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Qualcomm's Fast X12 LTE Modem is Appropriate Candidate for iPhone 7

X12While several rumors point towards Apple switching to Intel as its primary supplier of LTE modems for the iPhone 7 series, the consensus remains that longtime supplier Qualcomm will continue to share a portion of orders.

Assuming at least a percentage of orders go to Qualcomm, which has been the exclusive provider of LTE modems in iPhones for over three years, its X12 modem is a likely candidate for LTE and Wi-Fi connectivity on iPhone 7.

Qualcomm's X12 chipsets, announced in September 2015, feature theoretical LTE category 12 download speeds up to 600 Mbps and LTE category 13 upload speeds up to 150 Mbps. The lineup, including the MDM9x45 and MDM9x40 chipsets, also support LTE Advanced carrier aggregation, 4x4 MIMO, LTE-U small cells, and automatic LTE and Wi-Fi switching.

4G+
LTE Advanced enables data transfer across multiple frequencies to allow for higher data rates with lower latency across the network, translating to faster speeds for browsing the web, downloading apps, streaming video, and other data-related tasks.

The MDM9x45 would be an appropriate successor to Qualcomm's MDM9635 modem in the iPhone 6s series, which provides theoretical downlink speeds up to 300 Mbps and uplink speeds up to 50 Mbps. The X12 has already been adopted in several flagship Android smartphones equipped with the Snapdragon 820 processor, including the Samsung Galaxy S7, LG G5, and Xiaomi Mi5.


Comparatively, Apple is rumored to use Intel's XMM 7360 LTE modem [PDF] with theoretical download speeds up to 450 Mbps and upload speeds up to 100 Mbps. The chip also features LTE Advanced with 3x carrier aggregation and support for up to 29 LTE bands overall, VoLTE, dual SIM cards, and LTE and Wi-Fi interworking.

Provided that rumors about Apple sourcing LTE modems from both Intel and Qualcomm are accurate, it remains unclear how the chipsets will be divided. The split could be based on certain iPhone models or SKUs, or perhaps Apple will elect to use Intel modems in certain regions and Qualcomm modems in others.


Qualcomm also introduced the X16, the world's first announced Gigabit-class LTE modem, in February 2016, but the chipset is unlikely to make its way into iPhones until at least late 2017. The X16 supports 4x20 MHz carrier aggregation to achieve unprecedented theoretical download speeds up to 1 Gbps and peak upload speeds up to 150 Mbps. Real-world speeds, however, are often limited by carriers.

The bottom line for end users is that the iPhone 7 and iPhone 7 Plus/Pro will likely have much faster peak LTE and Wi-Fi speeds, regardless of whether the chipsets are sourced from Intel, Qualcomm, or a combination of the two. While true speeds ultimately rely upon carriers, the upgrade should be a welcomed improvement for data-heavy users in the U.S. and around the world.

Related Roundup: iPhone 7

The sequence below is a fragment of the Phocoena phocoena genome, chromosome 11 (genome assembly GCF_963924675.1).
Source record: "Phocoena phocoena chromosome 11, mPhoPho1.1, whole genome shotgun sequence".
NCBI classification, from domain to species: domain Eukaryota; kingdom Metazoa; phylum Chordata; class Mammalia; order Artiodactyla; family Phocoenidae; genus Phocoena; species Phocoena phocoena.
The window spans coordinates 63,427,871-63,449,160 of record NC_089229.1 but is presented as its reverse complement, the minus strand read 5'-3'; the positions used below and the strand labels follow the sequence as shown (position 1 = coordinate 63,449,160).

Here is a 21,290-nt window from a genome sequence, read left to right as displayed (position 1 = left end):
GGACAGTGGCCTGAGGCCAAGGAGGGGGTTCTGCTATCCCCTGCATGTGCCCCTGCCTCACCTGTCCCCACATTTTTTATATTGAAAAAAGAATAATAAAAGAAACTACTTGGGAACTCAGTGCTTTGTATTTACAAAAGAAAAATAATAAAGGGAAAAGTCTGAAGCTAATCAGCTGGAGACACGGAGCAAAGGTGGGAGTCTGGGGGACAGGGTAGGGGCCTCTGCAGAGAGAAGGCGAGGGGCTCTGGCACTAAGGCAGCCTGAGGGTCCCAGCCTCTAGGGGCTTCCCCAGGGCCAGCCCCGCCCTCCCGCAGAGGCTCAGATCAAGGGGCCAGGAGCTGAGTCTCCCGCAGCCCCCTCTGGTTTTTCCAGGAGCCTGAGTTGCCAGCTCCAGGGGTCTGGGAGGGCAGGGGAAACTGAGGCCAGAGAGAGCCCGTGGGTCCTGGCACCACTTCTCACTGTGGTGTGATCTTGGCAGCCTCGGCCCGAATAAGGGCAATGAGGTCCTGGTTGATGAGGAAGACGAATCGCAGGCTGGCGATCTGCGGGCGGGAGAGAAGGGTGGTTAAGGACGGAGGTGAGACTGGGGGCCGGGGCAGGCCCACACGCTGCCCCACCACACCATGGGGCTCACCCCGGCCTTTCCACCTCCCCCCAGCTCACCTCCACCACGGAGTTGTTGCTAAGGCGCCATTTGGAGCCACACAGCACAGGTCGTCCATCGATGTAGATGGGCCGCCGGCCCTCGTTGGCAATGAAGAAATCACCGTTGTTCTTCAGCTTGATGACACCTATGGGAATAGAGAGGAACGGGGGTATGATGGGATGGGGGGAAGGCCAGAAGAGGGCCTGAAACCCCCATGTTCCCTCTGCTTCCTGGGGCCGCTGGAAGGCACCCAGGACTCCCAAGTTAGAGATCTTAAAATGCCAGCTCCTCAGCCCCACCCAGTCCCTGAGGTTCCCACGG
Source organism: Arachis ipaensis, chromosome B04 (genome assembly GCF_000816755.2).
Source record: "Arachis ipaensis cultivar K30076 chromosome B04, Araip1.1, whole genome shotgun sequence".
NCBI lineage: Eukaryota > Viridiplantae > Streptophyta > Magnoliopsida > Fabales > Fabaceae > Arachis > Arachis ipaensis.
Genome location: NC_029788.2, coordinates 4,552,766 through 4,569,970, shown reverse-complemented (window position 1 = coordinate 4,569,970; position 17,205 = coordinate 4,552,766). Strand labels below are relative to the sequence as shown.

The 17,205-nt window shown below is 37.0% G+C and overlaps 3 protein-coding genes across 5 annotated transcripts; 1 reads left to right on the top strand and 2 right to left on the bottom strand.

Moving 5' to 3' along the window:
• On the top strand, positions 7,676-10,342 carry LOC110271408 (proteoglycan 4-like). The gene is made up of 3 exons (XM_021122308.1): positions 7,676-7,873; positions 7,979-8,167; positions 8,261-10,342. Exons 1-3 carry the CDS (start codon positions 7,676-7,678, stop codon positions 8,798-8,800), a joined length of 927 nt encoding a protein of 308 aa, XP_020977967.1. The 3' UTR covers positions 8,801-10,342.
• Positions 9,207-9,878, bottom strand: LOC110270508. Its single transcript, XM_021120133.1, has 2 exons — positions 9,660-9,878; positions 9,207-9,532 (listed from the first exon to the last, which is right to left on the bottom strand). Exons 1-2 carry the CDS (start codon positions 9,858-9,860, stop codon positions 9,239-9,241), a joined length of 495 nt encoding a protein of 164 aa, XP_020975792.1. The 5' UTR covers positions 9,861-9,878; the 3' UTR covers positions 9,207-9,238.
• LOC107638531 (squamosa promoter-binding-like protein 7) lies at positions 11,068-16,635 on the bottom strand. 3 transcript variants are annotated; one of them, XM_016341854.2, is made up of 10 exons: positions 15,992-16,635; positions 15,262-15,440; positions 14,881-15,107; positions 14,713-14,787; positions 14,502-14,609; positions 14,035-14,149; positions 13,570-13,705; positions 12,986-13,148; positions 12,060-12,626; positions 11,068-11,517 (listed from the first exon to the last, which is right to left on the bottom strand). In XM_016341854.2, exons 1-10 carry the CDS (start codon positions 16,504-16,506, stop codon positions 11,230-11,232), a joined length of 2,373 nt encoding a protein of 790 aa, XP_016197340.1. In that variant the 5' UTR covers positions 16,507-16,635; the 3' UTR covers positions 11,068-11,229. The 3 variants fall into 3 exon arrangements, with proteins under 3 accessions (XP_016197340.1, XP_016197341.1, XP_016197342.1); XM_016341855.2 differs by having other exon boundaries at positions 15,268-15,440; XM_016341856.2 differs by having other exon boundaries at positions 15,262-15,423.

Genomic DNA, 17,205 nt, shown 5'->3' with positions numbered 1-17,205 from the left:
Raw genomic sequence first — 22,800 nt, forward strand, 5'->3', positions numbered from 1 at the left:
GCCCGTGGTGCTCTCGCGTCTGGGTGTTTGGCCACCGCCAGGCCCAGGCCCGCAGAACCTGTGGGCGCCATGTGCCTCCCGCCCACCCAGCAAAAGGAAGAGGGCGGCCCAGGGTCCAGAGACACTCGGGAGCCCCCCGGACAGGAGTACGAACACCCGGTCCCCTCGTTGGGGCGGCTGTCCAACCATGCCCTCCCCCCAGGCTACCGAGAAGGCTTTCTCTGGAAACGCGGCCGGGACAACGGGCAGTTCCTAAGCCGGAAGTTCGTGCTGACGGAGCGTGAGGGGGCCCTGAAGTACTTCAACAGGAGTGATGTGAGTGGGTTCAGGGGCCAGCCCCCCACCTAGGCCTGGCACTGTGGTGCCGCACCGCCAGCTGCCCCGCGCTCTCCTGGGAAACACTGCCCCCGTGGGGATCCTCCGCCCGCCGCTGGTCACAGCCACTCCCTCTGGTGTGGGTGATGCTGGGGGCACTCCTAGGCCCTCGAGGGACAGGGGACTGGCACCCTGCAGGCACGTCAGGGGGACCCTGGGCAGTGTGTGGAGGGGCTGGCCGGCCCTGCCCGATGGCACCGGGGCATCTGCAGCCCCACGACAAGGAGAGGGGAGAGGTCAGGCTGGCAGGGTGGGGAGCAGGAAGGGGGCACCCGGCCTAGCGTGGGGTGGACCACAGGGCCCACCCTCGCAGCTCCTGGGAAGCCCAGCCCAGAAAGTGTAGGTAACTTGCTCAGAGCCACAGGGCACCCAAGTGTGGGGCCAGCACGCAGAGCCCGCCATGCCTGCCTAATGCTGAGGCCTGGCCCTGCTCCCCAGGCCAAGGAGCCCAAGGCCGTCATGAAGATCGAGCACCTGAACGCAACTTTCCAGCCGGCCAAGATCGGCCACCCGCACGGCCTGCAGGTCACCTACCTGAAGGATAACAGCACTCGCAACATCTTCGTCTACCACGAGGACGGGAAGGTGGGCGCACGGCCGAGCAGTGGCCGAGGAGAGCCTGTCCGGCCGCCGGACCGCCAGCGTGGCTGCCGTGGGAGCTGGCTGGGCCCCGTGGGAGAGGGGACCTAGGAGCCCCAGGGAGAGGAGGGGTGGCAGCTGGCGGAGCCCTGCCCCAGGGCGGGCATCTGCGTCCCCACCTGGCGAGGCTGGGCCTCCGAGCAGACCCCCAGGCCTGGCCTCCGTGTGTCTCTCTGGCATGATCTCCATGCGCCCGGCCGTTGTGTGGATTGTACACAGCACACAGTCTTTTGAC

Tags: Qualcomm, LTE
Buyer's Guide: iPhone 8 (Neutral)


Top Rated Comments

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23 months ago
Weird how they're always striving to develop faster LTE chips and adopt them in phones, but it's hardly the most pressing issue for most people. The average person gets nowhere near the theoretical limits of chips made years ago, let alone new ones, because of real world infrastructure issues.
Rating: 29 Votes
23 months ago
Thread on launch day: Does your 7/7+ have the Intel modem or the Qualcomm modem?
Rating: 9 Votes
23 months ago
All well and good, but latency is still the killer.

I've had LTE speeds in my area well over 40 Mbps on average for a long time, and no matter what the performance on LTE is never as good as on WiFi.
Rating: 8 Votes
23 months ago

Qualcomm also introduced the X16 ('https://www.qualcomm.com/products/snapdragon/modems/x16'), the world's first announced Gigabit-class LTE modem, in February 2016, but the chipset is unlikely to make its way into iPhones until at least late 2017. The X16 supports 4x20 MHz carrier aggregation to achieve unprecedented theoretical download speeds up to 1 Gbps and peak upload speeds up to 150 Mbps. Real-world speeds, however, are often limited by carriers.

A 6GB data plan could be used in 48 seconds on a 1Gbps LTE connection, haha. Sigh…
Rating: 8 Votes
23 months ago
I'd take significantly longer battery life instead. Thicker is better.
Rating: 6 Votes
23 months ago
wooohooo grandfathered unlimited plans!
Rating: 6 Votes
23 months ago
The main advantage is to the carrier not the end user. Like a traffic jam, if only the front car would go faster, all cars could go faster. Faster LTE speeds means less tower time and less network time and thus increased network availability for surge usage. I doubt the end user experience is improved much. A 1K or 4K stream is only so bandwidth hungry. Then you have excess network capacity. You might get a bit less stuttering in streaming, but not much. It will be more suitable for dense population uses like football games, concerts, or fairs.
Rating: 5 Votes
23 months ago
Still waiting for landline quality voice on the go.
Rating: 5 Votes
23 months ago
Woo. All these amazing LTE speeds that I will never see for another 10 years.
Rating: 4 Votes
23 months ago

I'm pretty sure the 6/6+ also supports LTE Advanced / carrier aggregation...

I stand corrected. Fixed. :)
Rating: 4 Votes

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